7 Tips for Curbing Distracted Driving

24July 2015 - By Eugene Herbert

Hi Folks…

Are you guilty of “abusing” your mobile
phone? Possibly justifying it on the basis of your need to keep in contact with
customers and, and, and…………..

This newsletter is here just for you and
(if you really are not guilty), for sharing with anyone else.

Reduced to just 7 points, surely this
must be a relatively easy task – or is it?

1. Don’t be afraid to just turn off your
phone.

The text you just received can wait. Try
putting your phone in the backseat out of reach, or just turn it off. When you
get to your destination, you can read your messages and respond.

2. Organize your stuff and avoid
multitasking.

Know where your important stuff is
before beginning your drive, so you’re not searching for something while
driving. Program your navigation system, have your toll money ready, etc., in
advance. Multi-tasking while driving takes your eyes and attention off the
road.

3. Let your passengers do some of the
work.

Taking a road trip with a co-worker? Ask
your passenger to program the navigation system, find a decent radio station,
or text the boss an update.

4. Save the serious discussions for
later.

Don’t use a road trip to engage in a
conversation likely to cause conflict or stress. That's a recipe for major
cognitive distraction. Save the “we need to talk” moments for later, whether
the context is personal or professional.

5. Use voice commands and Bluetooth
sparingly.

They’re great technologies, but
hands-free texting and talking are still distracting.  Your hands may be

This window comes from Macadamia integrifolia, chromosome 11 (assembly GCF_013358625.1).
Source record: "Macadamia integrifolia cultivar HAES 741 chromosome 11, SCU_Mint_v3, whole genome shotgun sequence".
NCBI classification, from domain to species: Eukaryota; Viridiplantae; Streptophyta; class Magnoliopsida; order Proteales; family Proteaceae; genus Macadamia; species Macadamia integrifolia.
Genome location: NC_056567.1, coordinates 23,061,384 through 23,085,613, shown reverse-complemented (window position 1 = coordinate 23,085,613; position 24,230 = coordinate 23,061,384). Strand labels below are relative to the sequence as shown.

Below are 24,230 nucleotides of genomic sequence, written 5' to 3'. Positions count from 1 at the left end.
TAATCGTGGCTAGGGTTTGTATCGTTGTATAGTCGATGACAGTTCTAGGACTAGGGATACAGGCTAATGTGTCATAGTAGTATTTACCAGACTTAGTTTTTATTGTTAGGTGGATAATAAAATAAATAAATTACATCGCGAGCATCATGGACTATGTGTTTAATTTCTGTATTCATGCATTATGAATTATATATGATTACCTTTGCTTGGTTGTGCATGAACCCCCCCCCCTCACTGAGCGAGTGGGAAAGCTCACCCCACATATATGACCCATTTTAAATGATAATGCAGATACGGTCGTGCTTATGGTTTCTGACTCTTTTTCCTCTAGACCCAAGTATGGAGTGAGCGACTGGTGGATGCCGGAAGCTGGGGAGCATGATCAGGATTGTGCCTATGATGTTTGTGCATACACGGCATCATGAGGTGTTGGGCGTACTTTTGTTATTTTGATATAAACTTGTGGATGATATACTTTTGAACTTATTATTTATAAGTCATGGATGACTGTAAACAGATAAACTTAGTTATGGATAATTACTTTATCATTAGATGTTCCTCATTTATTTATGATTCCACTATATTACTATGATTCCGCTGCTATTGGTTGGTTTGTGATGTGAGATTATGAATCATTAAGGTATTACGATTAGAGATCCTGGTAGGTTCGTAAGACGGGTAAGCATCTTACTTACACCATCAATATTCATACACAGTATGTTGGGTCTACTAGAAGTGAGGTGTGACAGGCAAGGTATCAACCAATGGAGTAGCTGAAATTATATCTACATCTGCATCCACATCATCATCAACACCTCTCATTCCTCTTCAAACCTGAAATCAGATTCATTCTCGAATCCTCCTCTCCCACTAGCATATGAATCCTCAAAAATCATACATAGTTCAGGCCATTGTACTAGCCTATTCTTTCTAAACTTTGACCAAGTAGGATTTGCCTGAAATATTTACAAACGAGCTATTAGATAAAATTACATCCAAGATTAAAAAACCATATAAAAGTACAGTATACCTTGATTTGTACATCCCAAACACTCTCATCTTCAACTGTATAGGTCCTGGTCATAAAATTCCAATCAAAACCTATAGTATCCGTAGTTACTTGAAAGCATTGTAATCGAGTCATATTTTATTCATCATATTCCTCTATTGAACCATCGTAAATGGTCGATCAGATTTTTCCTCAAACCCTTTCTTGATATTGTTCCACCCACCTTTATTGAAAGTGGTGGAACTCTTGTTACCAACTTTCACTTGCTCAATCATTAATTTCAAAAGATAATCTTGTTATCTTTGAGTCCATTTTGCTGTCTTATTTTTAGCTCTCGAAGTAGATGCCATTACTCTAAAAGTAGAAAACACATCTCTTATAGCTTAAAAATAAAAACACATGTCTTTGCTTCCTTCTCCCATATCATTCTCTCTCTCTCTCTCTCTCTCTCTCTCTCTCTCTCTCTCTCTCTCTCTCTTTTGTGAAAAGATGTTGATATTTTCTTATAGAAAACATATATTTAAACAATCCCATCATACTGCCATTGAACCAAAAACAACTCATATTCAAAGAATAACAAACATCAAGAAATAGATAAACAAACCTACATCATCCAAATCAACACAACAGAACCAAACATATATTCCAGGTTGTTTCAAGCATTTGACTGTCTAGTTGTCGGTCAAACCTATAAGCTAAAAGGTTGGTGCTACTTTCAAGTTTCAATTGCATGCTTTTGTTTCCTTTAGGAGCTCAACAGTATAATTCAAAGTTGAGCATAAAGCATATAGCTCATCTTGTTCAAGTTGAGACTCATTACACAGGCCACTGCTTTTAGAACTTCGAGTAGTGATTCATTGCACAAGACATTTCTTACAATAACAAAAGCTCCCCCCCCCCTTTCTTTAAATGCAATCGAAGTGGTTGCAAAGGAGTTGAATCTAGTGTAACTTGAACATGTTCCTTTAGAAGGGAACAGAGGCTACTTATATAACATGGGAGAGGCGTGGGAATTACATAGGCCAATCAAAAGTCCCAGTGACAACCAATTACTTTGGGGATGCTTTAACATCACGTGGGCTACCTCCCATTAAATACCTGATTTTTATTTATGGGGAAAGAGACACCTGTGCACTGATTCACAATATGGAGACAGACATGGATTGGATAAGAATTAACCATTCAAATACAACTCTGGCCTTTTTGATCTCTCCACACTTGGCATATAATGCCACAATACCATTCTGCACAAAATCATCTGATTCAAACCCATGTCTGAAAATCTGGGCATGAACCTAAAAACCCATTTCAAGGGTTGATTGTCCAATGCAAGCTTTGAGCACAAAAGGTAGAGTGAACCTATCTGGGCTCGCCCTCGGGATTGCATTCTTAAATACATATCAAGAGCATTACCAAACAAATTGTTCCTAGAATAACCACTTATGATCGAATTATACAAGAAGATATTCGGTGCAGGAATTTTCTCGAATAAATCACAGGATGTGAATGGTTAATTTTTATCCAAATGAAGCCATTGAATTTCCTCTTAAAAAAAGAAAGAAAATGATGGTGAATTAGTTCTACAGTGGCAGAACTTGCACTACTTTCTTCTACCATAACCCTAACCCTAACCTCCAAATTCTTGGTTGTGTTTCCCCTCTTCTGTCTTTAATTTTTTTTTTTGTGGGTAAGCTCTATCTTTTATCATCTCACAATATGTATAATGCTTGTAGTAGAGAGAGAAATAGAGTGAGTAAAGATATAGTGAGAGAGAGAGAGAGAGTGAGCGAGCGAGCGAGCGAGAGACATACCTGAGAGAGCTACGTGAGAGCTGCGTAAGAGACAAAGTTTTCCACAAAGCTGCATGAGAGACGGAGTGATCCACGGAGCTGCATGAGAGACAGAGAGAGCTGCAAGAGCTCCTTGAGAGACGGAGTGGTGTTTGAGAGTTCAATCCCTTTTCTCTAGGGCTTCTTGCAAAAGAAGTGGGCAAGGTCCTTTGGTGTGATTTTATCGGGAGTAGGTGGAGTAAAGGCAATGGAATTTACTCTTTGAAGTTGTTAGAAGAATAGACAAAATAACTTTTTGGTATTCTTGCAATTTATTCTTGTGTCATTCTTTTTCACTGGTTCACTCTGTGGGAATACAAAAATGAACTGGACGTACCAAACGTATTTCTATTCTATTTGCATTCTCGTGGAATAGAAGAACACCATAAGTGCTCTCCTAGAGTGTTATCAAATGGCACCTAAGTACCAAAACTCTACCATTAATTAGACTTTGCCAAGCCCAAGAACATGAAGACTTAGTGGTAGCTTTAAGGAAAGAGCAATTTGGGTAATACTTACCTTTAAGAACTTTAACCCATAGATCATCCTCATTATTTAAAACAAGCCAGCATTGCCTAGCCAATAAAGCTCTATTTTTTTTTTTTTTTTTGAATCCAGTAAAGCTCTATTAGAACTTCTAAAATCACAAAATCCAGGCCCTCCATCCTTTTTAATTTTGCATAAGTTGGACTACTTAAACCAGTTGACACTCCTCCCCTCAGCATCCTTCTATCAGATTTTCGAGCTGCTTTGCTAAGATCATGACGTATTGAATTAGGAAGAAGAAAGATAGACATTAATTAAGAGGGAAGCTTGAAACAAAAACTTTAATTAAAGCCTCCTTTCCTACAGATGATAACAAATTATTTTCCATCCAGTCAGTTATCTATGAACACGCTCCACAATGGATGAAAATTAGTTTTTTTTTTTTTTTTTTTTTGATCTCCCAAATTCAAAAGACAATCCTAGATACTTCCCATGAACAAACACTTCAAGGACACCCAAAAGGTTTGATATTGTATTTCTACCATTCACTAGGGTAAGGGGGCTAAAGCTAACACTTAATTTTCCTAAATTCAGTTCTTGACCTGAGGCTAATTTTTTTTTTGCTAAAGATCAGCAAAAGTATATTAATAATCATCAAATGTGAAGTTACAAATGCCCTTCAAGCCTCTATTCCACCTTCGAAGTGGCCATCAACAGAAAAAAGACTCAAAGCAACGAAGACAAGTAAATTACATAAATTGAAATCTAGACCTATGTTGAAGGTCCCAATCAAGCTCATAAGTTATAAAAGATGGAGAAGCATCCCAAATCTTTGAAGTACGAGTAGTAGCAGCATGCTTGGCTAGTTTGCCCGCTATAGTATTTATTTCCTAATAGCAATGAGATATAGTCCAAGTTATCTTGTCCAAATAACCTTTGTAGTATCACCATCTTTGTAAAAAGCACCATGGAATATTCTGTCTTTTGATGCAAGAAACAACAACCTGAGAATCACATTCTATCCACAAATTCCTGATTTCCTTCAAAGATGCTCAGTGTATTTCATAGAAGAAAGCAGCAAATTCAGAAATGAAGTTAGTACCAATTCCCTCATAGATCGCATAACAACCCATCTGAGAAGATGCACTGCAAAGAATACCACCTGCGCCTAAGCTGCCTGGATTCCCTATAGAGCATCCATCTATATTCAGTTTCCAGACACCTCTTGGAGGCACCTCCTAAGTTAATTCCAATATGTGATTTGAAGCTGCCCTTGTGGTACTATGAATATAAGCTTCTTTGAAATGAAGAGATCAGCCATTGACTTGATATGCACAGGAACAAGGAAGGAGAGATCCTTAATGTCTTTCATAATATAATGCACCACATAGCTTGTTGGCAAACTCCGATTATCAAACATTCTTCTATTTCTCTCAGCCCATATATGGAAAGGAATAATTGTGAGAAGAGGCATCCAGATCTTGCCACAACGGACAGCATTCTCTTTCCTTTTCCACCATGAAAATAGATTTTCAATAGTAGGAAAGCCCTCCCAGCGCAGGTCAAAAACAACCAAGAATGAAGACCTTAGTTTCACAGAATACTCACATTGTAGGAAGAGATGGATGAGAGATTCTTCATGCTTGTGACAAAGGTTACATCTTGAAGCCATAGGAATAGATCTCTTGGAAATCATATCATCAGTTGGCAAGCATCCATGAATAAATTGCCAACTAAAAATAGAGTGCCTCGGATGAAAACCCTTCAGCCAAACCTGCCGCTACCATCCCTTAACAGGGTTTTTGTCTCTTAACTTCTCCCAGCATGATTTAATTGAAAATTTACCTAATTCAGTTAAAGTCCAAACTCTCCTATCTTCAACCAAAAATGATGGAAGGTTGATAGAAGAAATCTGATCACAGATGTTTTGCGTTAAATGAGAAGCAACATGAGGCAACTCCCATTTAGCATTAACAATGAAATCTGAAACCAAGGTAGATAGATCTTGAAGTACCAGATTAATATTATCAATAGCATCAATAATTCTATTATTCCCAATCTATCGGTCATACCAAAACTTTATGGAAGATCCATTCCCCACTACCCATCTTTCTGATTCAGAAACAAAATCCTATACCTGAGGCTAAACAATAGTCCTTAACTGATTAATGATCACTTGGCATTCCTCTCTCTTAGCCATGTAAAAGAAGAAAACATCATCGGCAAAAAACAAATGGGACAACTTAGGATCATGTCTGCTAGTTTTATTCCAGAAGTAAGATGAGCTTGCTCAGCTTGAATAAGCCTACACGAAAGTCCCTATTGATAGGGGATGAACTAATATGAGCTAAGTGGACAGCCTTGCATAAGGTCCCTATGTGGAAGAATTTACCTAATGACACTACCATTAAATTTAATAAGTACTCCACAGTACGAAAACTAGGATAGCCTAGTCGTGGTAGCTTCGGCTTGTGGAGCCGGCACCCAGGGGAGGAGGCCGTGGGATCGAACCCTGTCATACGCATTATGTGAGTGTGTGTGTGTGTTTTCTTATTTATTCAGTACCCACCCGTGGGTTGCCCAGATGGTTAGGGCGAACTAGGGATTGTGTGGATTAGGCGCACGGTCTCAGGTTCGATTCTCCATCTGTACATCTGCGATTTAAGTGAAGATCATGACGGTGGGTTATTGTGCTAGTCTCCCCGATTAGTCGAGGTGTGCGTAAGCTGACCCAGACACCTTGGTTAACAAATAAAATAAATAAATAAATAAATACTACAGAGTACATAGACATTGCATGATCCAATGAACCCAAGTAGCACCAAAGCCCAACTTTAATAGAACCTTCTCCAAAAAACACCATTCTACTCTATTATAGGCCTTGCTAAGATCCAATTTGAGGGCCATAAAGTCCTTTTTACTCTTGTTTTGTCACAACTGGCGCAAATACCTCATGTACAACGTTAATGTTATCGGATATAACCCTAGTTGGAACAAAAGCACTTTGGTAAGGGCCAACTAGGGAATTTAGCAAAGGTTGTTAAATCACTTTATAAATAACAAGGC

on the wheel, but your mind and attention are off the road. So use them only
when you absolutely must.

6. Use your smartphone to drive safer.

Some people need to use their
smartphone’s GPS app in the car, so they can’t just switch the phone off
completely. But when you’re driving, try putting your phone on silent.
Actually, a lot of modern phones even have a programmable feature that turns
off other functions when the GPS is on... Also, plenty of apps these days can
disable texting, send an automated text response, and hold calls while you’re
driving. “So poke around your safety settings and app store to maximize your
phone’s safety capabilities,”

7. Make your drive time, quiet time.

We all need our quiet moments of the
day, and while most of us don’t think of drive time as relaxing, remember that
it’s OK to turn off the radio, pause the iPod, or ask your passengers to keep
quiet. It can be relaxing to collect your thoughts and focus on the single task
at hand.

VIDEO:
A Momentary Distraction Close to Home
.

Till next time - Drive Safe and bag the
phone!


Eugene Herbert



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